TREDINNEY, Richard, of 'Tredinney', Cornw.
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Family and Education
m. by 1412, Joan, da. and coh. of David Sulgene (d.1380), of Sulgene, Cornw.1
Tax collector, Cornw. July 1446.
The whereabouts of the MP’s home, ‘Tredinney’, has yet to be discovered, and he is not known to have held property in or near Liskeard, the borough which he represented in Parliament. His father-in-law’s lands at Sulgene and elsewhere were valued in 1384 at 50s. a year, but only came into his possession after the deaths of his wife’s sister (or half-sister), Joan, wife of Sir Vivian Penrose, and her uncle, John Sulgene (who was held to be an idiot), and even then they had to be shared with two more sisters and their husbands. In about 1417 John Skewys* alleged in a suit in Chancery that Tredinney and William Trembagh, supported by a band of armed men, had disseised him of two messuages and half a Cornish acre of land in the vills of ‘Trescrewyn’ and ‘Boswolvell’. Apart from these properties Tredinney also possessed land at Carnanton in Mawgan (in the hundred of Pydr), and in 1451 he was assessed for a tax on landed income on the basis that his holdings were worth £4 a year.2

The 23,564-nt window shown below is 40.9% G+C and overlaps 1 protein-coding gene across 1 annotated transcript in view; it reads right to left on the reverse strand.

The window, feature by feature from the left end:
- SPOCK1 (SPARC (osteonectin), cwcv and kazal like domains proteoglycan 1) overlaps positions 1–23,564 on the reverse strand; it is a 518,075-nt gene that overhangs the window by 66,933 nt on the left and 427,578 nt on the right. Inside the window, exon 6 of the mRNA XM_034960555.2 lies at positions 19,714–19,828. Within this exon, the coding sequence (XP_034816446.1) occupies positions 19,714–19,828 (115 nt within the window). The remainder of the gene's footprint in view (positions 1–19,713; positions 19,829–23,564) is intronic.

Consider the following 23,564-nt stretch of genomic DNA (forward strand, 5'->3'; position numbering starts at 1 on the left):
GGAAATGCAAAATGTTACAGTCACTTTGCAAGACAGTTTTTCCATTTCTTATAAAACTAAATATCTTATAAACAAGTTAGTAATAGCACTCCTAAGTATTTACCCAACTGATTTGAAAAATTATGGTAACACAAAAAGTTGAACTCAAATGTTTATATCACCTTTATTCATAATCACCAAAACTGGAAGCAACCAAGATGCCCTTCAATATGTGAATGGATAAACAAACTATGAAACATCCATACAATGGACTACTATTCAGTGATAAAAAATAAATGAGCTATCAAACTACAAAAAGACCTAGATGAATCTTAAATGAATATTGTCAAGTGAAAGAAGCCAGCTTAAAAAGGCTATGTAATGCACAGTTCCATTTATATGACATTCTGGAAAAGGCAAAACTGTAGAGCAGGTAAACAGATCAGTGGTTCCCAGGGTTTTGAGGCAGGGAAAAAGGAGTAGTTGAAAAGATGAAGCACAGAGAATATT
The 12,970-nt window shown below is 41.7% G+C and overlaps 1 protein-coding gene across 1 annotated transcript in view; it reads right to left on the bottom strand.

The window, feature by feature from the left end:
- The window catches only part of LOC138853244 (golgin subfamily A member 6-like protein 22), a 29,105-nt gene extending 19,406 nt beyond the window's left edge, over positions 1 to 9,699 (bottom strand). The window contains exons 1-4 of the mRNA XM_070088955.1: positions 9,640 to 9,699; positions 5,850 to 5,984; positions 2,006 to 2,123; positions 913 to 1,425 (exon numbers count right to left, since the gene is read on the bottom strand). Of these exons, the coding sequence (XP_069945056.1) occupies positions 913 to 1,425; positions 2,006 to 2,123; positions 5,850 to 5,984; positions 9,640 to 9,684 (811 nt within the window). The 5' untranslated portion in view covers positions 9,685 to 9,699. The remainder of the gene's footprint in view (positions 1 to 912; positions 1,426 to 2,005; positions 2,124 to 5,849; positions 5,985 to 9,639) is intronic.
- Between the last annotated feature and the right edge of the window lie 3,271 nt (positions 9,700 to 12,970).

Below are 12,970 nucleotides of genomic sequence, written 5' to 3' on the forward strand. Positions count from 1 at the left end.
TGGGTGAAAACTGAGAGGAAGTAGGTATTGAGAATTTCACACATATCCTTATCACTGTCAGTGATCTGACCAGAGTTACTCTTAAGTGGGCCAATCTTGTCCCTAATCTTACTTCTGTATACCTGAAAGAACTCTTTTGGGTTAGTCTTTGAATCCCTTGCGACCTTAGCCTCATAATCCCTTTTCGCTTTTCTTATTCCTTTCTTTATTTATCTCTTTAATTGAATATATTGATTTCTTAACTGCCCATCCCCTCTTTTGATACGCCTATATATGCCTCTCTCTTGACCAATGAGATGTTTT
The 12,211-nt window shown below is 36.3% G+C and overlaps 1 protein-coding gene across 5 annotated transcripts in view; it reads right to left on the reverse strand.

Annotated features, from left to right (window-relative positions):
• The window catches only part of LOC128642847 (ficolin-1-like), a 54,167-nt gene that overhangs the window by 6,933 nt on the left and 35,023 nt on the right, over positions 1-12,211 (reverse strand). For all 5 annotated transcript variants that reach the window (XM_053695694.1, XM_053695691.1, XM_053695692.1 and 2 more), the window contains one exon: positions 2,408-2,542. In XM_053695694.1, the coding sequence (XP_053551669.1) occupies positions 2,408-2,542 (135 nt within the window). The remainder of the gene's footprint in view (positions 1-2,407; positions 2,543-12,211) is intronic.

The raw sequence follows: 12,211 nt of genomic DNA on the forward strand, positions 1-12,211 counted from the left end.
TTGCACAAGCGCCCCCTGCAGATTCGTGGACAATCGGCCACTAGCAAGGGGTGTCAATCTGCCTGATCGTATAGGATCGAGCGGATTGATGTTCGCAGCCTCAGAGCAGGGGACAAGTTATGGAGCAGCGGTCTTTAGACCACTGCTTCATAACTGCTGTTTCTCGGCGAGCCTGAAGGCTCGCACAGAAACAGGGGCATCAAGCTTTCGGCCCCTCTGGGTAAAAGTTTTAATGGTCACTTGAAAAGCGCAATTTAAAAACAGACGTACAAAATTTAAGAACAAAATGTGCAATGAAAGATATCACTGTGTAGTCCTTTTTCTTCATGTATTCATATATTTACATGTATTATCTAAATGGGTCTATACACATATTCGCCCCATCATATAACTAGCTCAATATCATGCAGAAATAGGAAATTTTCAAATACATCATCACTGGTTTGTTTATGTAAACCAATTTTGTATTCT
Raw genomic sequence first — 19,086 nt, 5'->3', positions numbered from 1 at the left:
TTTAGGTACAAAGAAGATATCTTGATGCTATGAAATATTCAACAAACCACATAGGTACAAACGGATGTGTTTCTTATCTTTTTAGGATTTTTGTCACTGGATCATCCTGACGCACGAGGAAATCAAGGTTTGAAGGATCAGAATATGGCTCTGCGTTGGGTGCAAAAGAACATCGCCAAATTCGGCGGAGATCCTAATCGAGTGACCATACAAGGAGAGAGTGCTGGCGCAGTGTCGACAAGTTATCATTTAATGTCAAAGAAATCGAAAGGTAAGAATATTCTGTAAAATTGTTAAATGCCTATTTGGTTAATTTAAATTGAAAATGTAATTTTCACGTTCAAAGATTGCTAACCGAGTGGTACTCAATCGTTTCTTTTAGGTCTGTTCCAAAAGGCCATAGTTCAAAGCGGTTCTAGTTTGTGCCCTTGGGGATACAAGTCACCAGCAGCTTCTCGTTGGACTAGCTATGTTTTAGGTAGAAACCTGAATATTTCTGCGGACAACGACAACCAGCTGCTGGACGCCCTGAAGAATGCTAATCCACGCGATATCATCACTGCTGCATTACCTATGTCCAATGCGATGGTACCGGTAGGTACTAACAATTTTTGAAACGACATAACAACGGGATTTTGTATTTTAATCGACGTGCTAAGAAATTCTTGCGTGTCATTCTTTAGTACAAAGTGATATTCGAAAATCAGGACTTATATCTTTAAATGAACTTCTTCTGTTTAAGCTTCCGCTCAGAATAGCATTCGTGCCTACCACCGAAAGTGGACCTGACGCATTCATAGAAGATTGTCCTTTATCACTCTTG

It may have been this Richard Tredinney who in 1411 appeared in the King’s bench as bailsman for Adam Vivian*, but the reference to Richard Tredinney ‘the younger’, who some time in Henry V’s reign was sued in the court of common pleas for debt, is a warning that there was more than one contemporary figure with this name. It was probably the MP, however, who in May 1420 stood surety in Chancery that Thomas Weryng, the under bailiff of the hundred of Trigg, and Robert Kayl* of Ethy would keep the peace. Before 1434 Tredinney, described as a ‘gentleman’, had run up debts of £7 in London to a carpenter and a brewer, but he was able to obtain a royal pardon of outlawry for failing to answer these and other charges in the courts. He is recorded as a witness to a deed dated in Cornwall in November 1440 and, 25 years after his only known appearance in the Commons, as a collector of parliamentary subsidies.3